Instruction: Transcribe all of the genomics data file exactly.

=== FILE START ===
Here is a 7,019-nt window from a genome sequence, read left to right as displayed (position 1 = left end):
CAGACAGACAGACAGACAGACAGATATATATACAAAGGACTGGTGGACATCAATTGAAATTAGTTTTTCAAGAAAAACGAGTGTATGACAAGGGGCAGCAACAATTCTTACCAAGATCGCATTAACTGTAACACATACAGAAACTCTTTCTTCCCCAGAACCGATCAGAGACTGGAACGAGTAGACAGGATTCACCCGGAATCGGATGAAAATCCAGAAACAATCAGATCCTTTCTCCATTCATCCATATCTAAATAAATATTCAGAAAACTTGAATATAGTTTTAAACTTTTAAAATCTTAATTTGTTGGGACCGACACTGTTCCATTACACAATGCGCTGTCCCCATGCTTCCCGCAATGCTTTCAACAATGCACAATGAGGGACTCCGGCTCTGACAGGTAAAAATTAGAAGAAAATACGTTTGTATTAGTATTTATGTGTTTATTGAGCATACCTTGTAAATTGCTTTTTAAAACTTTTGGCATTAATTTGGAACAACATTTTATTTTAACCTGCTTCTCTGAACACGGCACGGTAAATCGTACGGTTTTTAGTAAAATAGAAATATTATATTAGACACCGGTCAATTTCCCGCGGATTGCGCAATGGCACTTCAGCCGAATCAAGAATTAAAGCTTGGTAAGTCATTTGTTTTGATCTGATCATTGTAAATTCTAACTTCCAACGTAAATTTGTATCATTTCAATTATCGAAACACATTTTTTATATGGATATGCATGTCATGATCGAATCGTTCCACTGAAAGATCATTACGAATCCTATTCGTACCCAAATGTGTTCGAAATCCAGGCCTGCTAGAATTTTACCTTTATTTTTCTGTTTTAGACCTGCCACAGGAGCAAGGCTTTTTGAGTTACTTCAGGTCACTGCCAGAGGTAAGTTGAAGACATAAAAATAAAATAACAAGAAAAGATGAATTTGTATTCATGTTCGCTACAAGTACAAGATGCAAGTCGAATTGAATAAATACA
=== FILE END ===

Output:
Here is a 7,019-nt window from a genome sequence, read left to right as displayed (position 1 = left end):
CAGACAGACAGACAGACAGACAGATATATATACAAAGGACTGGTGGACATCAATTGAAATTAGTTTTTCAAGAAAAACGAGTGTATGACAAGGGGCAGCAACAATTCTTACCAAGATCGCATTAACTGTAACACATACAGAAACTCTTTCTTCCCCAGAACCGATCAGAGACTGGAACGAGTAGACAGGATTCACCCGGAATCGGATGAAAATCCAGAAACAATCAGATCCTTTCTCCATTCATCCATATCTAAATAAATATTCAGAAAACTTGAATATAGTTTTAAACTTTTAAAATCTTAATTTGTTGGGACCGACACTGTTCCATTACACAATGCGCTGTCCCCATGCTTCCCGCAATGCTTTCAACAATGCACAATGAGGGACTCCGGCTCTGACAGGTAAAAATTAGAAGAAAATACGTTTGTATTAGTATTTATGTGTTTATTGAGCATACCTTGTAAATTGCTTTTTAAAACTTTTGGCATTAATTTGGAACAACATTTTATTTTAACCTGCTTCTCTGAACACGGCACGGTAAATCGTACGGTTTTTAGTAAAATAGAAATATTATATTAGACACCGGTCAATTTCCCGCGGATTGCGCAATGGCACTTCAGCCGAATCAAGAATTAAAGCTTGGTAAGTCATTTGTTTTGATCTGATCATTGTAAATTCTAACTTCCAACGTAAATTTGTATCATTTCAATTATCGAAACACATTTTTTATATGGATATGCATGTCATGATCGAATCGTTCCACTGAAAGATCATTACGAATCCTATTCGTACCCAAATGTGTTCGAAATCCAGGCCTGCTAGAATTTTACCTTTATTTTTCTGTTTTAGACCTGCCACAGGAGCAAGGCTTTTTGAGTTACTTCAGGTCACTGCCAGAGGTAAGTTGAAGACATAAAAATAAAATAACAAGAAAAGATGAATTTGTATTCATGTTCGCTACAAGTACAAGATGCAAGTCGAATTGAATAAATACA